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LifestyleB'More Green

Planting time in Baltimore harbor

BusinessWetlandsWaterfront Partnership of Baltimore Inc.Inner HarborDigital Harbor High SchoolNational Aquarium Baltimore

Baltimore's harbor may be too funky for swimming or fishing, but maybe a little gardening can help.

Students from two city schools and some adult volunteers gathered at the National Aquarium Tuesday to "plant" some oysters in the Inner Harbor - not for eating but to try to improve the health of the ailing water body.

"This is the first time anyone has tried planting this number of oysters in the Inner Harbor," said Adam Lindquist, coordinator of the Healthy Harbor campaign, an ambitious initiative aimed at making the Northwest and Middle branches of the Patapsco River swimmable and fishable by 2020.

It's not the first oyster "garden" started in the harbor, but it's a step up from the small classroom projects performed to date. The 10 cages of baby oysters put in the dark water by the USS Torsk submarine today are the first wave of what is expected to be about 37,000 bivalves planted in five spots around the harbor this fall.

They're to be tended through the fall and winter by volunteers from several businesses that are members of the Waterfront Partnership, a sponsor of the Healthy Harbor campaign and the oyster gardening effort. The partnership teamed up with the Chesapeake Bay Foundation, which has been coordinating oyster gardening elsewhere around the bay and furnished the oysters, cages and technical know-how for this project.

"Businesses have always been very supportive of the Healthy Harbor initiative," Lindquist said. "They've been asking us for opportunities to do more than go out one time a year and plant trees around the harbor."

Youngsters from the Green School, an elementary in Northeast Baltimore, attended the kickoff to explain how oysters help clean the water and support fish and other aquatic life. Fifth grader Ellie Cohen said she and her classmates had raised oysters in the harbor at the Living Classroom Foundation in Fells Point and took field trips to learn how the bivalves help the bay by filtering water.

"We had to dissect them in class," she said, adding that after that experience she's lost all interest in ever eating one.

Older students from Digital Harbor High School helped the adult volunteers assemble the wire cages in which the baby oysters are to be raised.  One of those on hand to try her hand at gardening was Rachel Duncan, who works nearby at the Constellation Energy offices on Pratt Street.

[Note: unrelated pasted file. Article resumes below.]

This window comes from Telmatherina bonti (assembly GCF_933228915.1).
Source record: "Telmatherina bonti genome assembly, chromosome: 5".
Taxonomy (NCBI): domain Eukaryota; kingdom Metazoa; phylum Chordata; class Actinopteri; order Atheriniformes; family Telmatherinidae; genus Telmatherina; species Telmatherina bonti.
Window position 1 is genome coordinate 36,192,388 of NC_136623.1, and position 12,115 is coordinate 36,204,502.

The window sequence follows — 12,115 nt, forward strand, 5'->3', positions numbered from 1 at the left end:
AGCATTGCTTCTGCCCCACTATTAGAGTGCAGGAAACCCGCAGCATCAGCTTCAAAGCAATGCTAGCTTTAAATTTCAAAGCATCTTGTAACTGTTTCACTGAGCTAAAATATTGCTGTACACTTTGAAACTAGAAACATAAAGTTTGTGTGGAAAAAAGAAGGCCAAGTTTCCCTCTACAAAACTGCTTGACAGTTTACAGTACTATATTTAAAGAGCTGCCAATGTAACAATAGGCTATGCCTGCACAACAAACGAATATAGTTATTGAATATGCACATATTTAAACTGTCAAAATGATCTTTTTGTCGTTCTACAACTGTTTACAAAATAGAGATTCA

"This is my first exposure to oysters besides eating them,'' said Duncan, who's originally from Austin, Tex. "I learned a lot from the kids."

Other businesses whose employees volunteered included Brown Advisory, Legg Mason and T. Rowe Price. The adult volunteers will be expected to go out every month week and clean the cages off.  After nine months, the cages will be pulled up one last time and the bivalves transferred to an underwater oyster sanctuary by Fort Carroll in the mouth of the Patapsco River.

The first oyster cages were placed just a short distance from a batch of floating wetlands the Waterfront Partnership also had built and placed.

"This is just like the floating wetlands," Lindquist said.  "It’s a great way to engage people and the public about the value of the harbor and the ecosystem that is there if you just give it a chance."

Just as with the wetland floats, Lindquist said he expected the oyster cages will attract fish and other aquatic creatures and help soak up some of the nutrients in the harbor water that contribute to its warm-weather algae blooms. But he said he and other leaders of the cleanup effort were under no illusions about the impact of such demonstrations on the harbor, one of the most polluted spots in the entire bay.

"The bottom line is no amount of floating wetlands and no amount of oyster cages is going to make our harbor swimmable," he said. "The ultimate solution," he said, requires dealing with polluted runoff from city and suburban streets and parking lots, cleaning up the trash in the water and fixing the region's leaky sewage system.

 

 

 

Copyright © 2014, The Baltimore Sun
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